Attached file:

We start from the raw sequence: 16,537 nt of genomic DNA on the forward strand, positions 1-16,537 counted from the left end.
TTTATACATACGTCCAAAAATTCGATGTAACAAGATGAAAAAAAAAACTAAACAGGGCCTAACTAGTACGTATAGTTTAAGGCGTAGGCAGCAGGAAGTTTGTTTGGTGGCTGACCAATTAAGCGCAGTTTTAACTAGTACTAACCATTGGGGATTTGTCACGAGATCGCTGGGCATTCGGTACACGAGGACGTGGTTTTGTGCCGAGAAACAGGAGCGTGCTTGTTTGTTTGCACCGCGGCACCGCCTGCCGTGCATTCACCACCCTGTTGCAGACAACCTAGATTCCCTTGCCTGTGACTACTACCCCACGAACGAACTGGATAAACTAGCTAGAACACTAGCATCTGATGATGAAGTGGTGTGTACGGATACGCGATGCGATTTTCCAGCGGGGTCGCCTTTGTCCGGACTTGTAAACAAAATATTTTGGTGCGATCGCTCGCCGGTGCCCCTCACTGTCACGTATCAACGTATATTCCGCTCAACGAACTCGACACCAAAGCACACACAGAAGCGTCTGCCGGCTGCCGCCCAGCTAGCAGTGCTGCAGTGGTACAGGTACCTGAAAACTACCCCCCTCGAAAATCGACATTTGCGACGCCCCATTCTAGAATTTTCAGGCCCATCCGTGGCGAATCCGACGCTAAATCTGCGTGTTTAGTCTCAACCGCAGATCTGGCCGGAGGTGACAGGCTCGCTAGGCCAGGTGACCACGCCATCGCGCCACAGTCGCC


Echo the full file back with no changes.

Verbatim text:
We start from the raw sequence: 16,537 nt of genomic DNA on the forward strand, positions 1-16,537 counted from the left end.
TTTATACATACGTCCAAAAATTCGATGTAACAAGATGAAAAAAAAAACTAAACAGGGCCTAACTAGTACGTATAGTTTAAGGCGTAGGCAGCAGGAAGTTTGTTTGGTGGCTGACCAATTAAGCGCAGTTTTAACTAGTACTAACCATTGGGGATTTGTCACGAGATCGCTGGGCATTCGGTACACGAGGACGTGGTTTTGTGCCGAGAAACAGGAGCGTGCTTGTTTGTTTGCACCGCGGCACCGCCTGCCGTGCATTCACCACCCTGTTGCAGACAACCTAGATTCCCTTGCCTGTGACTACTACCCCACGAACGAACTGGATAAACTAGCTAGAACACTAGCATCTGATGATGAAGTGGTGTGTACGGATACGCGATGCGATTTTCCAGCGGGGTCGCCTTTGTCCGGACTTGTAAACAAAATATTTTGGTGCGATCGCTCGCCGGTGCCCCTCACTGTCACGTATCAACGTATATTCCGCTCAACGAACTCGACACCAAAGCACACACAGAAGCGTCTGCCGGCTGCCGCCCAGCTAGCAGTGCTGCAGTGGTACAGGTACCTGAAAACTACCCCCCTCGAAAATCGACATTTGCGACGCCCCATTCTAGAATTTTCAGGCCCATCCGTGGCGAATCCGACGCTAAATCTGCGTGTTTAGTCTCAACCGCAGATCTGGCCGGAGGTGACAGGCTCGCTAGGCCAGGTGACCACGCCATCGCGCCACAGTCGCC